Starting the server will only need to happen when we initially run the gulp command and not with the watcher. I use IIS Express because it is lightwight and allows us to only need to run the site when we are developing. To keep this task contained, we can start the site with a bat file:

set PATH=%PATH%;C:\Program Files\IIS Express\"
msbuild .\tools\site.build
iisexpress /path:%CD%\public

I create a start_website.bat alongside of the gulpfile.js.

Next, we can update the gulpfile.js to start the server:

gulp.task('server', shell.task([
    'echo "Start Server..."',
    'start start_website.bat'
]));

Notice we have a start command before the start_website.bat. This allows us to spin off another command window and continue with our other gulp tasks.

And, we will update the default task:

gulp.task('default', ['copy', 'server', 'watch']);
Browser Sync

Browser Sync takes a little more investment to get setup. There is some setup to get up and running with Browser Sync.

Setup

To get Browser Sync setup, you need to first update your package.json file to add the dependency:

{
  "name": "blog-post-rinserepeat",
  "description": "install task runners for project and use MSBuild for build",
  "version": "0.0.1",
  "devDependencies": {
    "browser-sync": "^2.12.3",  
    "gulp": "^3.9.0",
    "gulp-cli": "^1.2.0",
    "gulp-copy": "^0.0.2",
    "gulp-shell": "^0.5.2"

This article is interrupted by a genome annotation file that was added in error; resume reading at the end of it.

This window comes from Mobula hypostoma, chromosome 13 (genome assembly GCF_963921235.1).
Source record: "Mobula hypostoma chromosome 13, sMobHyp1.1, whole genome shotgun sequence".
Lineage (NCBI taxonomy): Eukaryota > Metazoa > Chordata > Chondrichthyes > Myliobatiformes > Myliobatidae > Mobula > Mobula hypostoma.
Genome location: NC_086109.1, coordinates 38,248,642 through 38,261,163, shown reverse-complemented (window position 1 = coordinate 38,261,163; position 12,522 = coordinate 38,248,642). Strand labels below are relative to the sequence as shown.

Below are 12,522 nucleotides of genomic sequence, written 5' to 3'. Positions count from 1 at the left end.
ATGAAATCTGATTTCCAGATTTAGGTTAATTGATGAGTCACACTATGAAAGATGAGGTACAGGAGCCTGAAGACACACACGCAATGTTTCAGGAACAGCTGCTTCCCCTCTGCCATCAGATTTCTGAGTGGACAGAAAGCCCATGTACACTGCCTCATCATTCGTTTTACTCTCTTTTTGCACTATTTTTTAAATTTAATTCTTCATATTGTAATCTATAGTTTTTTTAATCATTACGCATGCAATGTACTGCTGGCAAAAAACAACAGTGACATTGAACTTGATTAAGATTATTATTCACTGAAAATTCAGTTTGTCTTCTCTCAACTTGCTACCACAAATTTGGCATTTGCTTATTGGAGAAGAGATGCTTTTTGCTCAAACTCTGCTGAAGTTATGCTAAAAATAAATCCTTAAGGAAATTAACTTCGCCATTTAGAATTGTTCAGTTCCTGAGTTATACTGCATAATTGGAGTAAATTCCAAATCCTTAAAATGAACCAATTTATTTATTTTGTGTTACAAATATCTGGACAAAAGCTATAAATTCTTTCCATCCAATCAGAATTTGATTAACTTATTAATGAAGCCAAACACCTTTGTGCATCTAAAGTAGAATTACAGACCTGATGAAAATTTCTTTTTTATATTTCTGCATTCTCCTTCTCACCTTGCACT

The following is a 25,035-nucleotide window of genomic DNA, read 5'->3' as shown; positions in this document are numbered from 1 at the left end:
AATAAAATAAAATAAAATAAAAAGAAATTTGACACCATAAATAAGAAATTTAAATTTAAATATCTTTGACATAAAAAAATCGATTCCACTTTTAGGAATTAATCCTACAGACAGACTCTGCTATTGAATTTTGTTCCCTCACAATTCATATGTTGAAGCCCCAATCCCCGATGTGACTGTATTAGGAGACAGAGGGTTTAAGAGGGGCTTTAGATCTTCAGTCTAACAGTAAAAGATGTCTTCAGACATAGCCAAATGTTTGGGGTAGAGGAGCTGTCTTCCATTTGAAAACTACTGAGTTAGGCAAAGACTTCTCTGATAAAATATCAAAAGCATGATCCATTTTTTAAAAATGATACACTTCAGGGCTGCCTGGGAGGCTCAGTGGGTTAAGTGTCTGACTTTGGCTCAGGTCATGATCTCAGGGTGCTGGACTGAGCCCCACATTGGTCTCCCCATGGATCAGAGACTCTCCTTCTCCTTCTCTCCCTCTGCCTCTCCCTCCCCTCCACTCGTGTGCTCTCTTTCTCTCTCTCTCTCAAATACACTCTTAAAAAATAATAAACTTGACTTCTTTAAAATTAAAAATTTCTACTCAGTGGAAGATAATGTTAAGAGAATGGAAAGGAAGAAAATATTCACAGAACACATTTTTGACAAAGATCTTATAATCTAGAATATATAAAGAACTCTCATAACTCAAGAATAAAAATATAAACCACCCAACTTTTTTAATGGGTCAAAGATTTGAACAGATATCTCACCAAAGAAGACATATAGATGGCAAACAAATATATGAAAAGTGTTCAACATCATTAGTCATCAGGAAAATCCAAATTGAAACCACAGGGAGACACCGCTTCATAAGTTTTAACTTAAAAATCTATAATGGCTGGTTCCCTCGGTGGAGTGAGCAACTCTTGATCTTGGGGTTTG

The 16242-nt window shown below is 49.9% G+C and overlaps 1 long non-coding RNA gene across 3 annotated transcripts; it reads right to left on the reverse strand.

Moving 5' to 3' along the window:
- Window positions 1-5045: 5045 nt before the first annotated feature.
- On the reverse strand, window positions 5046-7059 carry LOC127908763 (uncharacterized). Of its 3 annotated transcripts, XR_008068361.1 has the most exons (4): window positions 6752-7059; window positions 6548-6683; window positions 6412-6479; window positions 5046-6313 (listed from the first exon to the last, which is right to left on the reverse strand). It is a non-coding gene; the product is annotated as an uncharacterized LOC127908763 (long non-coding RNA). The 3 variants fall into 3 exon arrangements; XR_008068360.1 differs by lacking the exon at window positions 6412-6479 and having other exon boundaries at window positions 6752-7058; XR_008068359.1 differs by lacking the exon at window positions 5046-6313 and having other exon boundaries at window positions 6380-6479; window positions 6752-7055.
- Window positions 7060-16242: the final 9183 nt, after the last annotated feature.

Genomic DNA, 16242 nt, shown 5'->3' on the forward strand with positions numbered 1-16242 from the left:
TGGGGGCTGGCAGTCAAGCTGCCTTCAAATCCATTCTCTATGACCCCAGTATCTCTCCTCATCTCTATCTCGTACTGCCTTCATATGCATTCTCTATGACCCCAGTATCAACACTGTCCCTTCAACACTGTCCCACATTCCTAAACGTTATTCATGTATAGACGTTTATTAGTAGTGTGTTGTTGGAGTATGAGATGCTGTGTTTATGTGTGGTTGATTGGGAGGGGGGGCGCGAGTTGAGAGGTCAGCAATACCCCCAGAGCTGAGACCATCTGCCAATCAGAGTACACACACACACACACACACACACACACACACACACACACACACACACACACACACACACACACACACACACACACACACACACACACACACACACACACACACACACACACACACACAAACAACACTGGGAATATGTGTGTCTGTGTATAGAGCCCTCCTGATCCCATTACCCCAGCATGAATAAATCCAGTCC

}
}

Next, run npm install to get Browser Sync installed.

Finally, update the gulpfile.js to add a reference to the Browser Sync library:

var gulp = require('gulp'),
    shell = require('gulp-shell'),
    browserSync = require('browser-sync').create();
Proxy

Browser Sync can act as a server and serve your local static files however we need it to work with IIS Express. So, we will set it up as a proxy server.

To do this, we need to setup an initialization task in gulp:

gulp.task('init-browser-sync', function()
{
   browserSync.init({
        proxy:  "localhost:8080"        
    }); 
});

Next, we need to update the default task to initialize Browser Sync:

gulp.task('default', ['init-browser-sync', 'copy', 'server', 'watch']);

Now when we run gulp, we should see the browser open up with the address http://localhost:3000 and will proxy requests over to http://localhost:8080. Since IIS Express is starting in a separate command window, you should see the request come in for the server.

Reload

The last part we need is to tell Browser Sync to reload the page after the watch detects that we have changed a file, build the project and deploy it.

To do this, we just need to add another gulp task:

gulp.task('sync', [], function() {
    gulp.watch(["public/**/*"], {debounceDelay: 2000}).on('change', browserSync.reload);
});

And, update the watch task to start the sync task:

gulp.task('watch', function() {
  var watcher = gulp.watch('MyWebProject/**/*',['build', 'deploy', 'sync'])
});

Notice, we are watching changes to the public folder. One issue I ran into was that the browser was reloading the page twice. To remove this problem, we use the debounceDelay option. This gives the deployment enough time before Browser Sync reloads the window.

Trying it out

I have just started using these techniques with building out examples of using Sitecore and AngularJS. In my previous blog post, I started a series on getting started with AngularJS in a Sitecore solution. You can see this in action at https://github.com/edames/sitecore-angularjs/tree/part-1